Discovering the structure of DNA, performing the first organ transplant, inventing the internet and paying $0.23/gallon for petrol all have something in common. These historical events occurred between 1950 and 1969, as did the construction of 45 percent of public schools.
Texas Instruments created the first handheld calculator in 1967, which is now found on nearly every smartphone. With computers, learning apps and the ability to learn from anywhere, today’s students are tech-savvy. Technology is constantly evolving and it has thrown established educational frameworks into disarray.
The Great Revitalization
A lot has changed, but a lot has remained the same in educational settings—until now.
Educational environments are transforming all across the world. In Australia, 25 percent of classrooms are no longer classified as traditional spaces. There is a rising movement to design schools to create environments that promote creativity, energy and hands-on learning with learners and teachers in mind.
What Are Flexible Learning Spaces?
We think of schools as places where we go to learn. However, the pandemic revealed that learning does not require students to sit in rows of desks. We now realize that it’s not just about what you learn, but also how you learn. Flexible learning spaces are environments that are welcoming, responsive and engaging. A flexible learning space, by definition, allows for a wide range of teaching methods and learning experiences.
The Characteristics of a Flexible Learning Space
Flexible learning spaces make use of customizable furniture and equipment that teachers and students can rearrange and modify daily to meet their individual learning needs. In more schools, all spaces are transforming into learning spaces. A common area today could be transformed into an activity space tomorrow.
In a flexible learning environment, you’ll find:
- The removal of built-in cabinetry in favor of moveable storage
- Collaborative work areas with soft seating
- Mobile power stations
- A comfortable, relaxed learning space
- A design that incorporates and supports technology
- Stackable, highly versatile seating
- Furniture encouraging flow and adaptability
- Teachers with increased engagement and mobility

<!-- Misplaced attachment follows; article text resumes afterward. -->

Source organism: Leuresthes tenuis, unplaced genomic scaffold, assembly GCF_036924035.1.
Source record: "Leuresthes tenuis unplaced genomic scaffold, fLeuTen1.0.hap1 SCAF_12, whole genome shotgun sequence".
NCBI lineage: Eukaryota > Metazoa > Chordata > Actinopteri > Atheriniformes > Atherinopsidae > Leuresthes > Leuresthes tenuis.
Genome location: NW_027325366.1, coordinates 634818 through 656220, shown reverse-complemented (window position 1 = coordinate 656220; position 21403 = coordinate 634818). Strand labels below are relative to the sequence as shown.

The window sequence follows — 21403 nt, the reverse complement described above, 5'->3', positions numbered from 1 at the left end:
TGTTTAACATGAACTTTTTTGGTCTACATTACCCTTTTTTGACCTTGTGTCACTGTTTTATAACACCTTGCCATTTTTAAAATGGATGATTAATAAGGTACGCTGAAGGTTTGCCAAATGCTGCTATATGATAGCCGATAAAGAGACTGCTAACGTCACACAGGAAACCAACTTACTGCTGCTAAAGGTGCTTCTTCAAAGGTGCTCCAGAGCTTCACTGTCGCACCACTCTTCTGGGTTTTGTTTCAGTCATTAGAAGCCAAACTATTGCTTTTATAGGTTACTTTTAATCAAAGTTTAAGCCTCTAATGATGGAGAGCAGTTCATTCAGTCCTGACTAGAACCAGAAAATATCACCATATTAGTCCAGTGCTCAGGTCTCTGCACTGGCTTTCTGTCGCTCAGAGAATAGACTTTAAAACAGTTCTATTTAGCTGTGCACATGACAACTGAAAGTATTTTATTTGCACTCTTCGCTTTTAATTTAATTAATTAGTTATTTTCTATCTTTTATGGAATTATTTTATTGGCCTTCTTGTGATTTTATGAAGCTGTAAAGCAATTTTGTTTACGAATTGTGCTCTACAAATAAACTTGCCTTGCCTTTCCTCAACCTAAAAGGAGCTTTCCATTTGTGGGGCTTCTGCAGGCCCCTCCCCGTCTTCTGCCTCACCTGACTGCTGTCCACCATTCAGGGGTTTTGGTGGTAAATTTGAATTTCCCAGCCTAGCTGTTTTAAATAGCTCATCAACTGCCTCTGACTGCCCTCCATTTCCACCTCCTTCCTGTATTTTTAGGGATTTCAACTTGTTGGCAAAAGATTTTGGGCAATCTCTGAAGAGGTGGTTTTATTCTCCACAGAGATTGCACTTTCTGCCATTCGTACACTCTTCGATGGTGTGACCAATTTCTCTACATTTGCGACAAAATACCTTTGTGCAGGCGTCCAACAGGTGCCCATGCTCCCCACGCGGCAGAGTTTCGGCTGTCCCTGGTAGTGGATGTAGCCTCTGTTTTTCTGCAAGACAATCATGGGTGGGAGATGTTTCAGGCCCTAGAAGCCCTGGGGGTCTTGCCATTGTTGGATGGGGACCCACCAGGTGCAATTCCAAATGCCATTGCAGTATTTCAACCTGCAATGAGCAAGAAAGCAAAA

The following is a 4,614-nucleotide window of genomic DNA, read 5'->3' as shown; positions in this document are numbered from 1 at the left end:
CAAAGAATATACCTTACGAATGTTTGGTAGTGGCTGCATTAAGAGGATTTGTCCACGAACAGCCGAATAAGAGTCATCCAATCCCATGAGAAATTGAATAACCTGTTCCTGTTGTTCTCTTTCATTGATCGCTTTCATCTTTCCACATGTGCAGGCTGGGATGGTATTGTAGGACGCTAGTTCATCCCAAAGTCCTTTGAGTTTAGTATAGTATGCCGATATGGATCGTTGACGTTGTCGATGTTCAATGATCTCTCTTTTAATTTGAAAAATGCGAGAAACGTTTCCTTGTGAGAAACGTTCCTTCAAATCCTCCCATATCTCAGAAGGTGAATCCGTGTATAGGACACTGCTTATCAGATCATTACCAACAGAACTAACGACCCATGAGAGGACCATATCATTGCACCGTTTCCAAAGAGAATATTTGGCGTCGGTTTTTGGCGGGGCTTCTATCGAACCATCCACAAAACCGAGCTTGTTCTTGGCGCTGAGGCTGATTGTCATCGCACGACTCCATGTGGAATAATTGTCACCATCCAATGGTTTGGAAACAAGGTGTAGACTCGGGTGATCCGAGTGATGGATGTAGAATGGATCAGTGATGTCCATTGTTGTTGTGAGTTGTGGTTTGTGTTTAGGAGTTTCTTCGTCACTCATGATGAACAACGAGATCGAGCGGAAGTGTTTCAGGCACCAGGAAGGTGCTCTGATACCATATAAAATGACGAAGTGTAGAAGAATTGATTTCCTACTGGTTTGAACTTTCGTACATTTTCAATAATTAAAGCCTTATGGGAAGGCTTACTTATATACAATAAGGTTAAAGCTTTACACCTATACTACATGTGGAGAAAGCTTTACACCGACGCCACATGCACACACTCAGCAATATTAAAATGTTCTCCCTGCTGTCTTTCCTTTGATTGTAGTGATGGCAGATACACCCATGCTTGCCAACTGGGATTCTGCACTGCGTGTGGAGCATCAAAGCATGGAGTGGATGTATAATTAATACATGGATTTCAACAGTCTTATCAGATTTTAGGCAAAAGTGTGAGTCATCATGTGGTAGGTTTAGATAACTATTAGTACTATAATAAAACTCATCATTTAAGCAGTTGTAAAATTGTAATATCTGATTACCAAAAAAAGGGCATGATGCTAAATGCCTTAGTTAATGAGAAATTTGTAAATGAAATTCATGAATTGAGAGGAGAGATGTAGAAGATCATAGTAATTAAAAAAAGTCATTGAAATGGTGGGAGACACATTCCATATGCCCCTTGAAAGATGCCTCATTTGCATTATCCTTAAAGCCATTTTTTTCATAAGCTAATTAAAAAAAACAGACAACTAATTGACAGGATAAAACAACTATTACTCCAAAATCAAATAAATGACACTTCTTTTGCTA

- Students are moving about and rearranging their surroundings
- Configurations that continuously change
- A gymnasium transformed into a variety of learning environments
- An area that is favorable to both teachers and students
- The correct balance of design and functionality
- Flexible layouts of office furniture and office chairsin conference areas
- An environment fostering one-on-one, small-group and large-group interactions
Ten Examples of Flexible Learning Spaces in Action
- Lounge areas
- Study rooms
- Creative spaces
- Faculty spaces
- Common areas
- Meeting rooms
Five Benefits of Flexible Learning Spaces
To boost academic outcomes, many schools worldwide are replacing traditional classrooms with innovative, flexible learning environments. Numerous studies prove that not only are these settings beneficial, but they also improve outcomes for teachers and students.
- Flexible furniture contributes to a more engaging and active learning environment in the classroom. Collaboration, communication and creativity are enhancedwhen students and teachers are able to move around.
- These spaces contribute to the development of stronger relationships and communication among classmates—promoting teamwork, which improves engagement and mood.
- Flexible work environments thrive in the workplace, allowing employees to interact with colleagues to sharpen the qualities required for success. Students will detect these surroundings when they enter the workplace andfeel comfortable actively participating in their work.
- Being in a comfortable setting that encourages active learning can improve the ability and willingness to learn.As a result of this experience, students’ grades improve.
- Teachers can be more engaging and hands-on because they are no longer confined to a corner workstation. They share the same mobile-friendly environment as students, which improves education and awareness of what is happening in the classroom.
Our Flexible Future: Out-Of-The-Box Learning
For students, it’s not easy to spend their entire school day at a separate, confined workstation that doesn’t facilitate creativity and movement. It’s also unsuitable for learning.
You can’t just throw furniture into a room and call it a flexible learning environment. Adaptable furniture indeed enhances the setting, but other components must be in place too.
To understand the evolution of flexible learning spaces, we can look at contemporary workplaces. Today’s employees have demonstrated that conducting business does not require the use of a typical office in a corporate building. Employees can use a nearby coffee shop, library, coworking space and other resources in addition to the company-provided areas.
Historically, a premium was placed on test scores and learning standards while neglecting the learning environment. Despite this, classrooms and other learning spaces in schools can have a substantial impact on student achievement. Teachers and students benefit greatly from flexible learning spaces. Society has changed the way we work. We’re ready to change the opinions and approaches of how we learn, too.